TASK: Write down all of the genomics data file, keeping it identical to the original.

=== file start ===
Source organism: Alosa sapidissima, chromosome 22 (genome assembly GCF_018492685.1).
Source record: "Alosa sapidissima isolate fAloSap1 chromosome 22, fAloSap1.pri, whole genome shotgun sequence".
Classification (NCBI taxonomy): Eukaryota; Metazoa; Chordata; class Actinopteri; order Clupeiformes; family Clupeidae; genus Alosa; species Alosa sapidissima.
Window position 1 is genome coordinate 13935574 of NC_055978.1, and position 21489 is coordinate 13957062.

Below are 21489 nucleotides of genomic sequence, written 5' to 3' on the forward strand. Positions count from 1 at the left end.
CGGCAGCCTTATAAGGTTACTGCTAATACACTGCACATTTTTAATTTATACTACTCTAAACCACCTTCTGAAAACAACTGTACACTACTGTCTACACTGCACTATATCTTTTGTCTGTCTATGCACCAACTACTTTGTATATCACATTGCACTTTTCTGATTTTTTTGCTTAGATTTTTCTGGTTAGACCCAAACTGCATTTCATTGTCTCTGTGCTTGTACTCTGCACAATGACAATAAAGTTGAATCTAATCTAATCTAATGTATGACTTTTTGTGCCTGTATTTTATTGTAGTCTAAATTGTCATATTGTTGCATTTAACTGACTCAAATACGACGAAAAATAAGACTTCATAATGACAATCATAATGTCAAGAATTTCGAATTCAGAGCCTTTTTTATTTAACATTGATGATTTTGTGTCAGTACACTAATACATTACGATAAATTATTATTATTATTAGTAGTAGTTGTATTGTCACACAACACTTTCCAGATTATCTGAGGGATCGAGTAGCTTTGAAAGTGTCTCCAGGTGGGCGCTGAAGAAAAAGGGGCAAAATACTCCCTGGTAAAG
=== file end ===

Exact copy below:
Source organism: Alosa sapidissima, chromosome 22 (genome assembly GCF_018492685.1).
Source record: "Alosa sapidissima isolate fAloSap1 chromosome 22, fAloSap1.pri, whole genome shotgun sequence".
Classification (NCBI taxonomy): Eukaryota; Metazoa; Chordata; class Actinopteri; order Clupeiformes; family Clupeidae; genus Alosa; species Alosa sapidissima.
Window position 1 is genome coordinate 13935574 of NC_055978.1, and position 21489 is coordinate 13957062.

Below are 21489 nucleotides of genomic sequence, written 5' to 3' on the forward strand. Positions count from 1 at the left end.
CGGCAGCCTTATAAGGTTACTGCTAATACACTGCACATTTTTAATTTATACTACTCTAAACCACCTTCTGAAAACAACTGTACACTACTGTCTACACTGCACTATATCTTTTGTCTGTCTATGCACCAACTACTTTGTATATCACATTGCACTTTTCTGATTTTTTTGCTTAGATTTTTCTGGTTAGACCCAAACTGCATTTCATTGTCTCTGTGCTTGTACTCTGCACAATGACAATAAAGTTGAATCTAATCTAATCTAATGTATGACTTTTTGTGCCTGTATTTTATTGTAGTCTAAATTGTCATATTGTTGCATTTAACTGACTCAAATACGACGAAAAATAAGACTTCATAATGACAATCATAATGTCAAGAATTTCGAATTCAGAGCCTTTTTTATTTAACATTGATGATTTTGTGTCAGTACACTAATACATTACGATAAATTATTATTATTATTAGTAGTAGTTGTATTGTCACACAACACTTTCCAGATTATCTGAGGGATCGAGTAGCTTTGAAAGTGTCTCCAGGTGGGCGCTGAAGAAAAAGGGGCAAAATACTCCCTGGTAAAG